My wife is also an academic, so we talk about this a lot! I have gotten quite good at compartmentalising things.I’ve got better at this since doing my degrees, when I thought I had to work all the time,which was neither healthy nor effective.In academia, you have to be self-driven, no one tells you what to do. I can remember telling my late Grandma this, when she asked me about my work she said “but who tells you what to do?” and her look of astonishment when I said “well, no-one” has always stayed with me.
Academics try to solve scientific puzzles and to find new solutions to existing problems. There are many more things I would like to do than I can do, so I need to organise things well. I got better at blocking things out (like email) and finding time for the things I want to do. I also block time off to not do anything related to work – especially during the weekend.
It is helpful to have a rolling five-year plan. What do you want to achieve over this time period, what is your focus, what are key outputs (papers, proposals etc)? It is important to ensure that key outputs happen, and one does not continuously get side-tracked by minor things. While at the same time it’s important to avoid burning out, recognising that it’s a marathon not a sprint!
To relax, I read books that aren’t about work, I’m currently reading the original James Bond, which is totally different to the movies. I go to gym three times a week to stay fit (sort of), and I used to play football until I was injured. I still like watching football gamesand reading about football tactics.
How do you see the role of Head of Research Group?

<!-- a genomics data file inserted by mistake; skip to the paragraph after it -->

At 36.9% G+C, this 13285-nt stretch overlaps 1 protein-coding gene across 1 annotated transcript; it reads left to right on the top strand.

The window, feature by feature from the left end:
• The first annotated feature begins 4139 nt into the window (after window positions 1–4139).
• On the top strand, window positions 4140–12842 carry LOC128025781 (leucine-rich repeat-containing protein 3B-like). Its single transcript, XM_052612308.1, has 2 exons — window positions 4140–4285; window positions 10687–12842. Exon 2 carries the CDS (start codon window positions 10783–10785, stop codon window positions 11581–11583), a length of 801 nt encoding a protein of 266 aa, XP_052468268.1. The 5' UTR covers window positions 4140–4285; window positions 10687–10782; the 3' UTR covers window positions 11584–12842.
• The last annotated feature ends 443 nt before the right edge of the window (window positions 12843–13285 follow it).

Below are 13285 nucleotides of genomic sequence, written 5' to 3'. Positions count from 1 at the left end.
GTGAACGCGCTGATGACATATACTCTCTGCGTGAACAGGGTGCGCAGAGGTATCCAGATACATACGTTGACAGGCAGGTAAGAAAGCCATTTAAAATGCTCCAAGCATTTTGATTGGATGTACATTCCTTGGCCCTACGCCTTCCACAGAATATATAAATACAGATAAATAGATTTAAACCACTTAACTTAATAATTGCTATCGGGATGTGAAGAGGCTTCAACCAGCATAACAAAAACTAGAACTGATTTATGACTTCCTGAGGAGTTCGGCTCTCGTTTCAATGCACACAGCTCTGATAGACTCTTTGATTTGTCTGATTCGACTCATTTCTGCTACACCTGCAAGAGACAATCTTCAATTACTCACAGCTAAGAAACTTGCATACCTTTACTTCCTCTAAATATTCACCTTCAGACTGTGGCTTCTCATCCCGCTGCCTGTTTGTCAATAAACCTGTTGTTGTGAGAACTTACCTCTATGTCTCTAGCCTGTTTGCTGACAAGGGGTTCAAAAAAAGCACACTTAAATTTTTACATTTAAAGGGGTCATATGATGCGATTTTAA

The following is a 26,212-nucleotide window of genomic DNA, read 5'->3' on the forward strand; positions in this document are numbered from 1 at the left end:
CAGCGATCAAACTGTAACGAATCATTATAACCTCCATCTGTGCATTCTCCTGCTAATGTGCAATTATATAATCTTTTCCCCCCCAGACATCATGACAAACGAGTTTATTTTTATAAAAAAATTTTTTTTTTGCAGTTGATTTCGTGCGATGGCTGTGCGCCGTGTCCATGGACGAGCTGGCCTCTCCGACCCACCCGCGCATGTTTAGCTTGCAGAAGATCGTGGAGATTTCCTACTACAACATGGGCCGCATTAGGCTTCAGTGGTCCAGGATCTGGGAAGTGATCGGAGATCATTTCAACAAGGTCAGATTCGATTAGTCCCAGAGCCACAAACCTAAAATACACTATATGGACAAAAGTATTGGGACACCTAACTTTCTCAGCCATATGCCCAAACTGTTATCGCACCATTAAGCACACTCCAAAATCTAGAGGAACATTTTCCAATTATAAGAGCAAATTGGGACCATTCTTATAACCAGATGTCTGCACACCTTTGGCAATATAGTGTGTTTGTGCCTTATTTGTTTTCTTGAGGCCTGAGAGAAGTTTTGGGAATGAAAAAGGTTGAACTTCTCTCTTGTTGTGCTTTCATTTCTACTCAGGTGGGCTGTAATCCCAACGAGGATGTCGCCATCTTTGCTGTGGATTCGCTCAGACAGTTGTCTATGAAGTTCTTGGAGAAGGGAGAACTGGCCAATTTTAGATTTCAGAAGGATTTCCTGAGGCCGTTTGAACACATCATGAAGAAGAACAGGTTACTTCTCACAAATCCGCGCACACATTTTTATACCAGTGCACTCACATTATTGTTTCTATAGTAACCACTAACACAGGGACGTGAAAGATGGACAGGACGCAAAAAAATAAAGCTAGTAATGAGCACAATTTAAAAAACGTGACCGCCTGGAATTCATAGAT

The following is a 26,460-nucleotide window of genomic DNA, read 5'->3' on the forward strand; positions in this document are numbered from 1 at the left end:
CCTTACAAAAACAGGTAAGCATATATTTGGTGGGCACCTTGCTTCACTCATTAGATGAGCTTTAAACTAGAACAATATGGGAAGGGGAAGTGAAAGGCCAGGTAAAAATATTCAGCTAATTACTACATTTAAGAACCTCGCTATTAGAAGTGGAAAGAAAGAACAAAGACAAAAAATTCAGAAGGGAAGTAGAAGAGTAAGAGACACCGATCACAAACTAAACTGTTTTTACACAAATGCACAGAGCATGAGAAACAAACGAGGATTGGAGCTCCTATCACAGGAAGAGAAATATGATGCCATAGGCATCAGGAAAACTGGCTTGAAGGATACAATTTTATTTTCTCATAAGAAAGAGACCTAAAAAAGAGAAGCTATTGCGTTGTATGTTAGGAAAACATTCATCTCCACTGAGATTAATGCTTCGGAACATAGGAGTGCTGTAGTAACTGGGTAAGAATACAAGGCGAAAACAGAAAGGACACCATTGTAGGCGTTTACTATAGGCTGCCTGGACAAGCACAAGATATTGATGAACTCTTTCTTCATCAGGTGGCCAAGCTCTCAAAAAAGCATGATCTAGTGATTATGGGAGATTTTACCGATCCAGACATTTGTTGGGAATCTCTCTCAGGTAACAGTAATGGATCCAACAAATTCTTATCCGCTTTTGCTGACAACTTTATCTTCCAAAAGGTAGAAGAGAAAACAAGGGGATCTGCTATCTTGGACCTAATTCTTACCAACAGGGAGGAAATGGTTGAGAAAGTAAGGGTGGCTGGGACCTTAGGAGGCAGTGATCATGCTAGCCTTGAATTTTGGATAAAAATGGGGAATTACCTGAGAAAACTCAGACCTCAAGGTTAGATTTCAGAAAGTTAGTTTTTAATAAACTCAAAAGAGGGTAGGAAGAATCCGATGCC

I’m not officially a line manager to academic staff, they are managed by the Head of Department, and the Research Associates are managed by the Principal Investigator. As head of group I am trying to make us all run in the same direction and support each other by doing so. In a group, the whole should be bigger than the sum of its parts, otherwise there is no point of having a group. We discuss how we can work together, on proposals or papers, and how each person individually can see her or his career advance by being in Bristol.
An advantage we have in the environmental field is that water groups generally have a pretty balanced demographic in terms of gender, and since being in Bristol I’ve had more female PhD students than male. I would like to see the sustainability side of Civil Engineeringpromoted more widely, as I think it would help us to further diversify and to attract new students, including more female students.
Part of my role is to make sure others do well. I’m dealing with people all the time, but as often happens in academia, you have tolargely figure out how to do leadership yourself (even though I went to some excellent workshops on this in Bristol). That’s why I read a lot of books written by or about football coaches! Professional football is interesting, as there’s lots of similarities to managing a team of academics, you have a group of over-achievers who are all on some level individualistic and you have to get them to work as a team. There is also a high turnover, so you’re dealing with some similar issues.
How do you empower or enable others?
We try to ensure early career academics have a PhD student as soon as possible on their topic.I or another senior academic support as co-supervisor to help with interactions initially, which isthe university’sor faculty’spolicy. I let the main supervisor choose the topic, but I help with organising meetings to support the PhD student. We get the PhD students to come to each meeting with a Powerpoint presentation for the supervisor and this Powerpoint becomes a straw man narrative for the project they are working on. It evolves and grows at each meeting, and it helps the PhD student to produce an outline of their paper with the key figures and key conclusions, essentiallyit gives them a digital notebook of their work and interactions. The student brings the question and is responsible for organising the meeting. This method helps the student but also helps their supervisor!